Much behind-the-scenes credit goes to Medford City Council President Rob Patridge . . . He talked to the Navy, lobbied congressmen and even planned a rally . . . to demonstrate how much Medford needs the building.
It is not often council members’ work so clearly and directly benefits the community.

 Medford Mail Tribune Editorial, October 6, 1998
He has pushed his agency to engage the public heavily during the process. Patridge's Oregon Liquor Control Commission (OLCC) has organized statewide listening tours, offers transparent online communications systems, and posts official meetings and hearing online in an effort to keep the public informed. In many ways, Patridge and the OLCC have set the standard for public inclusion in post-legalization deliberations around the implementation of recreational marijuana.

Brookings Institution, April 20, 2015
Patridge was a force to be reckoned with when he first arrived three years back. Just after he arrived . . . 300 uniformed police officers descended on Klamath to round up some 40 people tied to selling and transporting methamphetamine . . . And, it’s hard to count the number of homicides . . . all suspects have been arrested and are awaiting trial.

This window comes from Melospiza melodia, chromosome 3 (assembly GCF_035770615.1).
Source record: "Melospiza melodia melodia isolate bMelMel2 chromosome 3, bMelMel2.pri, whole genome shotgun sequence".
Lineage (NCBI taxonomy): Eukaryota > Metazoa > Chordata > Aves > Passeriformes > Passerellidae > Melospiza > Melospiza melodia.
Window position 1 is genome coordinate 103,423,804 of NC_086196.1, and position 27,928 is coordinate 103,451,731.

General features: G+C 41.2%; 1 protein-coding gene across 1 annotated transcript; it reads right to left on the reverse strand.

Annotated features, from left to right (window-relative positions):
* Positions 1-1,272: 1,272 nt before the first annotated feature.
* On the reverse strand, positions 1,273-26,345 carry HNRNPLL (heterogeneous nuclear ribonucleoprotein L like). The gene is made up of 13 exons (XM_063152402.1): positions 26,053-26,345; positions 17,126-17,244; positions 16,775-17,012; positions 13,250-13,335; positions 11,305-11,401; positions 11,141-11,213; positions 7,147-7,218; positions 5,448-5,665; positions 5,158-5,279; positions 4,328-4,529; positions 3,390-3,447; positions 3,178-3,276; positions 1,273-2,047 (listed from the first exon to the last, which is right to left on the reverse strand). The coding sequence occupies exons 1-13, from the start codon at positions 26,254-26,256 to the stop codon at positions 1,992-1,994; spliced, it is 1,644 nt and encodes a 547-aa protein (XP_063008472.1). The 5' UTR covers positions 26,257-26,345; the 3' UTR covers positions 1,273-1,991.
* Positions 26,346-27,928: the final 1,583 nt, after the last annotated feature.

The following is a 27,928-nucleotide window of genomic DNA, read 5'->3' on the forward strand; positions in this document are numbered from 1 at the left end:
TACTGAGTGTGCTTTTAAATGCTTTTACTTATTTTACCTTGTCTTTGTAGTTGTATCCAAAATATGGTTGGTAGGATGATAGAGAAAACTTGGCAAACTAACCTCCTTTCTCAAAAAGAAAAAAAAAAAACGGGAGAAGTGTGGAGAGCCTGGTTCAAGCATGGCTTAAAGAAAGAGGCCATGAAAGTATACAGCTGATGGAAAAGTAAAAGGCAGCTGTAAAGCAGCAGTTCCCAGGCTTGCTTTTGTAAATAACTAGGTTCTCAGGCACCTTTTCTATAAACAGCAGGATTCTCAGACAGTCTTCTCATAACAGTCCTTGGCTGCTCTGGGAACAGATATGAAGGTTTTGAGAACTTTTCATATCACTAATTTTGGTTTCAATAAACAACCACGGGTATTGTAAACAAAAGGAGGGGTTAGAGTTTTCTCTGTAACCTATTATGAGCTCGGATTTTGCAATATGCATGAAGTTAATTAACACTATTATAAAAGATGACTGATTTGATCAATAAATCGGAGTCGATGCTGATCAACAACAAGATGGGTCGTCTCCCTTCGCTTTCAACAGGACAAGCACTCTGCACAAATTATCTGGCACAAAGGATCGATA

Patridge also streamlined the prosecution of cases, clearing out the backlog that has a chokehold on the courts. He did this in partnership with other attorneys, judges, law enforcement and the county commission.

-Herald & News, July 23, 2016
Klamath County District Attorney Rob Patridge already holds an unusual position—he's both a top law enforcement official and the chair of the Oregon Liquor Control Commission. . .

In his current dual roles, Patridge has continued to prosecute criminals in Klamath County, while also leading the OLCC through the uncharted waters of recreational marijuana legalization.

That initially seemed like a challenge, because the Oregon District Attorneys Association, of which Patridge is a member, opposed Measure 91 that legalized weed in 1994, and a majority of voters in Klamath County voted against it.

But Patridge and his agency have generally gotten high marks for what has so far been a smooth
implementation that economically, at least, has exceeded all expectations.

-Willamette Week, July 3, 2016